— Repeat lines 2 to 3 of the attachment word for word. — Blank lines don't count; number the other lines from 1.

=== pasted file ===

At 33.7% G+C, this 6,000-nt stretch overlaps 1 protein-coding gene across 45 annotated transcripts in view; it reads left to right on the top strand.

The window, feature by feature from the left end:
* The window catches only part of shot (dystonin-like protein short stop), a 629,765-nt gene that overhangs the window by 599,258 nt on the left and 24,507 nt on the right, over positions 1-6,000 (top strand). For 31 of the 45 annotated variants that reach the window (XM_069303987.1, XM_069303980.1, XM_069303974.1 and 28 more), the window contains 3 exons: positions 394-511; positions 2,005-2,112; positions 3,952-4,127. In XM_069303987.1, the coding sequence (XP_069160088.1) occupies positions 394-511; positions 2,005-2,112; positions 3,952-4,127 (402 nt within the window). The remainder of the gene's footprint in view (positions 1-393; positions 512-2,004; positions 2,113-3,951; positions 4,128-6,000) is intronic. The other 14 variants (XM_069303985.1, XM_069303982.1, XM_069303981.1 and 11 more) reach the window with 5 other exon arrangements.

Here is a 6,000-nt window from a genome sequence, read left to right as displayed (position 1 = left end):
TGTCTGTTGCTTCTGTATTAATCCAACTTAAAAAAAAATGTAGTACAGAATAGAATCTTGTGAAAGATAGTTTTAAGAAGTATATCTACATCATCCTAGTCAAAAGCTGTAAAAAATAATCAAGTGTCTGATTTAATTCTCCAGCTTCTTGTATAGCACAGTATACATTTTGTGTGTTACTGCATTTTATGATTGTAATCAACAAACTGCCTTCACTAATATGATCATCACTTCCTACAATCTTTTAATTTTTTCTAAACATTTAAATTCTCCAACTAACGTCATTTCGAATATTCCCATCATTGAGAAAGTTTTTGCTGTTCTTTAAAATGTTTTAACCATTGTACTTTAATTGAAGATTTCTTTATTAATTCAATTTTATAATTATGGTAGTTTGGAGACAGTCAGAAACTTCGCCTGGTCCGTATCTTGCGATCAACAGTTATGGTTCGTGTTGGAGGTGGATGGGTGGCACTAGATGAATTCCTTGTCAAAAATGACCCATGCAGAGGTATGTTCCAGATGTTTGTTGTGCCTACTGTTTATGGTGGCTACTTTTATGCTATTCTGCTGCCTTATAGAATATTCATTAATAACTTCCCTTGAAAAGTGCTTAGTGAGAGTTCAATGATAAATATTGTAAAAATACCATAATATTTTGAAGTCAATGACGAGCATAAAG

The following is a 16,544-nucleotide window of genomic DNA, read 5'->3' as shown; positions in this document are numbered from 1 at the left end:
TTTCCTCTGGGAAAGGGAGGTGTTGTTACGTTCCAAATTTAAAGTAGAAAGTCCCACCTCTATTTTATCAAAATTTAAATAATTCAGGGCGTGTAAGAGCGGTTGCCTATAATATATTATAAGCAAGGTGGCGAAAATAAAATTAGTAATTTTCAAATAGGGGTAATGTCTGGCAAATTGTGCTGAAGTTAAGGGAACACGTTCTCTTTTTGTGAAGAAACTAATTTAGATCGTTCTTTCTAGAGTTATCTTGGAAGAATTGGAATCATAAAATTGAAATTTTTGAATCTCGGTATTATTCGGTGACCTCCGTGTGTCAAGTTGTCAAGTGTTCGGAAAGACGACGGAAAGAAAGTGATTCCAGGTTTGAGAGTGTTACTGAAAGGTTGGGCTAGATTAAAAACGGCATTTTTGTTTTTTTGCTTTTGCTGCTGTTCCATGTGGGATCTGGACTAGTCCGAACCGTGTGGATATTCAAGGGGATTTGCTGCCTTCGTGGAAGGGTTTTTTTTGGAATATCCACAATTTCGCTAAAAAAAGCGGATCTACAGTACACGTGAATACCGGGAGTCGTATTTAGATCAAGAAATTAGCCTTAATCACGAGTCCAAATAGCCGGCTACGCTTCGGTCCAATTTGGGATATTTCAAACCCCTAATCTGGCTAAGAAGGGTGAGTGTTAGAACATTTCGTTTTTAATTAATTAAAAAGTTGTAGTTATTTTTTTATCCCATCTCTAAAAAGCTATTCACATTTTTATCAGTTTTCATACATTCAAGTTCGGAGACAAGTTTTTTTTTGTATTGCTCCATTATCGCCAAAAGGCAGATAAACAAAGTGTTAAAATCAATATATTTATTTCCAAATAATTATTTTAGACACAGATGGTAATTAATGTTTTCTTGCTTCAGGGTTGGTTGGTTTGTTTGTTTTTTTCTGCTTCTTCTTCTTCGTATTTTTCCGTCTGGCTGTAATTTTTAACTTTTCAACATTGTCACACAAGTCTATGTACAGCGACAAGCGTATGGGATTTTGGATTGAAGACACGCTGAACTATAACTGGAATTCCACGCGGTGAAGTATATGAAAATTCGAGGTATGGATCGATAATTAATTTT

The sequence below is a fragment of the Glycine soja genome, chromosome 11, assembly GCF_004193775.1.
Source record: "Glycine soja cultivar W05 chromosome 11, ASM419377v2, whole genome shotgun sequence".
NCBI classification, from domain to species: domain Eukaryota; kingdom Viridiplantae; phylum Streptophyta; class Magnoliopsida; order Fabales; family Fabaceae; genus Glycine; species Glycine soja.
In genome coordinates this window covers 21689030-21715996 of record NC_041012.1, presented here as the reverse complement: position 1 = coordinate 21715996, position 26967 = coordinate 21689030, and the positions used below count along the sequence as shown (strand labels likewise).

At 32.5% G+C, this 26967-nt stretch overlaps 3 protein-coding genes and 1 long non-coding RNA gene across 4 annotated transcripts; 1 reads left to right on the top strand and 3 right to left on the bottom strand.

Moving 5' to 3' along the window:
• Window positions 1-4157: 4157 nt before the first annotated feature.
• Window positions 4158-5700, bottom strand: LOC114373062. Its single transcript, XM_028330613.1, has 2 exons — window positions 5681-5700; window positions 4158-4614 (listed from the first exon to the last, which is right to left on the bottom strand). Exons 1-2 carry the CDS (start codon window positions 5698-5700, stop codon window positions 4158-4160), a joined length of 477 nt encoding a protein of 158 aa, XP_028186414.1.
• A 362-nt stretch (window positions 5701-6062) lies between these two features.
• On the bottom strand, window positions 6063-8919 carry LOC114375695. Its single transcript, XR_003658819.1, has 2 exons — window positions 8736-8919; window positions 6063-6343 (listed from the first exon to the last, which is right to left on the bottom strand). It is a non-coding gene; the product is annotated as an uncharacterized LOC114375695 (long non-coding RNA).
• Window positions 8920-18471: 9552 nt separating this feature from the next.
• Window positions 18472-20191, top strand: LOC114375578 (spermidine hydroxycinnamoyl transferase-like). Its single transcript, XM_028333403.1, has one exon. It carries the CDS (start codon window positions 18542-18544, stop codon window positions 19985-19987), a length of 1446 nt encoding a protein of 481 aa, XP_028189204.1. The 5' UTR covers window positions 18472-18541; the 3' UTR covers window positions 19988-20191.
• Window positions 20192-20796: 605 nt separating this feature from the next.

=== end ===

The window, feature by feature from the left end:
* The window catches only part of shot (dystonin-like protein short stop), a 629,765-nt gene that overhangs the window by 599,258 nt on the left and 24,507 nt on the right, over positions 1-6,000 (top strand). For 31 of the 45 annotated variants that reach the window (XM_069303987.1, XM_069303980.1, XM_069303974.1 and 28 more), the window contains 3 exons: positions 394-511; positions 2,005-2,112; positions 3,952-4,127. In XM_069303987.1, the coding sequence (XP_069160088.1) occupies positions 394-511; positions 2,005-2,112; positions 3,952-4,127 (402 nt within the window). The remainder of the gene's footprint in view (positions 1-393; positions 512-2,004; positions 2,113-3,951; positions 4,128-6,000) is intronic. The other 14 variants (XM_069303985.1, XM_069303982.1, XM_069303981.1 and 11 more) reach the window with 5 other exon arrangements.